Born into a household of architects, Nour Najem first chose to pursue her studies in medicine at the American University of Beirut. Her true passion; however, lay in more creative pursuits. She left to study fashion design at ESMOD Beirut, graduating in 2012. She interned at several big design houses, including Elie Saab and Rabih Keyrouz, and launched her eponymous clothing line in 2013. In December 2014, Nour was selected by STARCH Foundation—a non-profit organization in Lebanon—to showcase her designs. It was also the year she launched, Kenzah, a social enterprise that runs in parallel to her fashion line and works towards female empowerment. An undeniable talent with an uncompromising focus, I sit down to find out more about the woman behind the label.

What strikes one first about Nour’s creations is how different they are to the cookie-cutter, Lebanese design aesthetic. No form-fitting clothes, no heavy beading and embroidery, clean and fluid lines. I ask her how she describes her brand and the first two words that come to mind are “free and independent”. The description is just as much rooted in Nour’s childhood as it is in the physical designs. “I grew up in a Lebanese household but without a really oriental upbringing. Designing clothes is a way for me to discover my oriental [Lebanese] identity”. Consequently, Nour refuses to place her brand in a box, choosing instead a shifting, label-free identity that allows her the freedom of self-discovery. When it comes to the designs, Nour insists on having comfortable clothing that women can live in. For her, quality, accessibility, and uniqueness are key elements to luxury fashion.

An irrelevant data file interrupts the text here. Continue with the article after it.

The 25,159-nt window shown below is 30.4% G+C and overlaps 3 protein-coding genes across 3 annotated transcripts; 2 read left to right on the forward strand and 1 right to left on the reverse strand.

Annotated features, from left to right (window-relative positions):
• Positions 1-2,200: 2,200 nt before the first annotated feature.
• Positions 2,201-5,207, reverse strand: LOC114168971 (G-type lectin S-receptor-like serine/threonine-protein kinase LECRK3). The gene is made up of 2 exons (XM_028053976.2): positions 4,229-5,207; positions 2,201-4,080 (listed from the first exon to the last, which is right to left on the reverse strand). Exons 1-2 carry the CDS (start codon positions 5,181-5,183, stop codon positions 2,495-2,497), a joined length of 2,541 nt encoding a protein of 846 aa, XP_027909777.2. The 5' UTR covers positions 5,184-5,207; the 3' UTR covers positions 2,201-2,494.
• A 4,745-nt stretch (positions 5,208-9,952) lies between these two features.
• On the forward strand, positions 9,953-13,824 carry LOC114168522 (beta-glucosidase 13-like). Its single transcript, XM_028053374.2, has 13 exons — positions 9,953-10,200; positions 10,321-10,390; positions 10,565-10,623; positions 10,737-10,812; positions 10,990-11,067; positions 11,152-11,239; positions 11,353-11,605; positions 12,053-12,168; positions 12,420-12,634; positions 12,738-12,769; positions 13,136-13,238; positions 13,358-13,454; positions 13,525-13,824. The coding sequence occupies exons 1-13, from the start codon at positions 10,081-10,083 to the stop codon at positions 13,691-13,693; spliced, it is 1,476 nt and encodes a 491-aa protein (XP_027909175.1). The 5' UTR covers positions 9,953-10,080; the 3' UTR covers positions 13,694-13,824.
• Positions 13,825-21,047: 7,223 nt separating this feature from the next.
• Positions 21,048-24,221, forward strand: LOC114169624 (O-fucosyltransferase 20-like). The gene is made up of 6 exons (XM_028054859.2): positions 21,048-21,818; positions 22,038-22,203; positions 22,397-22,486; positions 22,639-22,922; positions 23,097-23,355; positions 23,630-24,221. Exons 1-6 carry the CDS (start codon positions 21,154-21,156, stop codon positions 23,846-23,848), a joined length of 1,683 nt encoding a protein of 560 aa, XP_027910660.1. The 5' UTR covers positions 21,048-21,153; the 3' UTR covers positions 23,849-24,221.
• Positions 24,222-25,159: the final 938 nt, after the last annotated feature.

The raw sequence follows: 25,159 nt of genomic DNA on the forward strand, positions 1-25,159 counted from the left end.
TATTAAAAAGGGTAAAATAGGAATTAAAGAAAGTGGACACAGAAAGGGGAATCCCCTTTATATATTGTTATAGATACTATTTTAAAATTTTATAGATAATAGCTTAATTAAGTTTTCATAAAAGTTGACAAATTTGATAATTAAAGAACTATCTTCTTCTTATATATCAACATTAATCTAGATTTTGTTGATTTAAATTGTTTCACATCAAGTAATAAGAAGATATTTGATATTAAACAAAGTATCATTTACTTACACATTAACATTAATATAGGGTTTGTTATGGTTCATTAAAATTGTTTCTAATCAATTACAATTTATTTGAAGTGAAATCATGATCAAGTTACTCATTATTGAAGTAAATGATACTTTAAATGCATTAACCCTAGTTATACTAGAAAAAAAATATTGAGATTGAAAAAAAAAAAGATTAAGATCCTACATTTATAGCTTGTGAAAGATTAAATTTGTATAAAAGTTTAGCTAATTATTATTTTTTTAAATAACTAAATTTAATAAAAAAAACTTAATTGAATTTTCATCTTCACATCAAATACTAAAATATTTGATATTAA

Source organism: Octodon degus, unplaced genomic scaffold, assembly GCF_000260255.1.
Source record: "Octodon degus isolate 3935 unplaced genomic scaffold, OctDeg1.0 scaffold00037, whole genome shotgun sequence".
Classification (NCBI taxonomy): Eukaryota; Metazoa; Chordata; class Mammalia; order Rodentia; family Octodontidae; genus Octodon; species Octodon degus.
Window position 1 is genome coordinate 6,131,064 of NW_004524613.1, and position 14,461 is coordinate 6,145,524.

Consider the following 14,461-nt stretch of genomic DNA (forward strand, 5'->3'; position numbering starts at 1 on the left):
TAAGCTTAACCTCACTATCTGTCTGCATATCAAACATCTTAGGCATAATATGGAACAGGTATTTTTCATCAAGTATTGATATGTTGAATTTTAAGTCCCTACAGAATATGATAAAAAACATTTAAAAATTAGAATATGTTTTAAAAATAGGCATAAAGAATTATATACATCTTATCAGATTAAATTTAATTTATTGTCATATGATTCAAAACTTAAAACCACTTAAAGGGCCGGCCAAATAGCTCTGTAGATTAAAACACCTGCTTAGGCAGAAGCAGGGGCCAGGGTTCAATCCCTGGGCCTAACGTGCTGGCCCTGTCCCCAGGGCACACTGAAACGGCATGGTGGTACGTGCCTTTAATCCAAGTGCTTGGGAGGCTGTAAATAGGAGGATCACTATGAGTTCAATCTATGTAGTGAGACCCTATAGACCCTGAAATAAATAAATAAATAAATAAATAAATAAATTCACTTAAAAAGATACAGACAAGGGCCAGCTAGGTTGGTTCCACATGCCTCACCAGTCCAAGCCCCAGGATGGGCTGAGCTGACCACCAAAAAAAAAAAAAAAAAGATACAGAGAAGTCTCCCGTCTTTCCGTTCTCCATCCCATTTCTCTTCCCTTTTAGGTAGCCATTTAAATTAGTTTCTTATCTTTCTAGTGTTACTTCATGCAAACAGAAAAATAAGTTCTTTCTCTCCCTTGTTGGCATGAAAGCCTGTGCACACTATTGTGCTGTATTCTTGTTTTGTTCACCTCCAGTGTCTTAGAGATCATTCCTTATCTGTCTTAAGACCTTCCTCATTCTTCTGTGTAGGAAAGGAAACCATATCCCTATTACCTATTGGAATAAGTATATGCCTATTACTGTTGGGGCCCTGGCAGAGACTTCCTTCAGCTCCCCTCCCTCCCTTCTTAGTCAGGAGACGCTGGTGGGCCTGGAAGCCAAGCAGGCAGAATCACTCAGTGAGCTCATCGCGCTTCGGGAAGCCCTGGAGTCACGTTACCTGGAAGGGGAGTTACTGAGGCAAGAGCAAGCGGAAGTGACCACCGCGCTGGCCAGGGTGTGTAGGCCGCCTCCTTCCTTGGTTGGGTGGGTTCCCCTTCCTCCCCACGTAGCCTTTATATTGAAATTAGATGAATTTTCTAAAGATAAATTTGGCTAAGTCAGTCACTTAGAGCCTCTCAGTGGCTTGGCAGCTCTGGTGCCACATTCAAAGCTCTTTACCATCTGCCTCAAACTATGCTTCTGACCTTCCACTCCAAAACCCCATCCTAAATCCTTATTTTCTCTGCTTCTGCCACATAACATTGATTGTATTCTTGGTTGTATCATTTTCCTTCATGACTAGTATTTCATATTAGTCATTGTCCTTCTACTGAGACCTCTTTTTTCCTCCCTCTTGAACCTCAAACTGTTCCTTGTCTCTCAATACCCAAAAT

Each one of her collections is inspired by women and their journeys of self-discovery. To date, Nour has debuted three. The first collection, Light of Light, draws on the interplay of light and dark, their yin and yang, visualizing women whose light shines from within, embracing and becoming light in the process. The second, Nafas: Breathings of the soul, searches for the simplicity in the elementary breath, its rhythm that is often lost in the rush and tension of every day life, visualizing women in control of their reality and breathing consciousness. Her Fall/Winter 2016-2017 collection, Zaman : Tale of Time is focused on the Orient’s lost cultural heritage, following a nostalgia for patterns and designs that makeup the fabric of the region, and creating a collection for women who make history. Nour admits that the first two collections were about “discovering Lebanon” but that is no longer the case. “It’s not about nostalgia but identity”, she says. The phrase is repeated several times in the interview as a quasi mantra. “Lebanon today has a certain lightness of being despite the drama that one may face. There is a contrast there; a conflict that is inspiring”. The lightness, she explains, is an everyday occurrence. “You know Kundera’s novel [The Unbearable Lightness of Being]? You can feel that in Beirut. A woman bringing down a wicker basket for the shopkeeper next door to fill up. Things like that make up Beirut’s identity and that’s what inspires me”.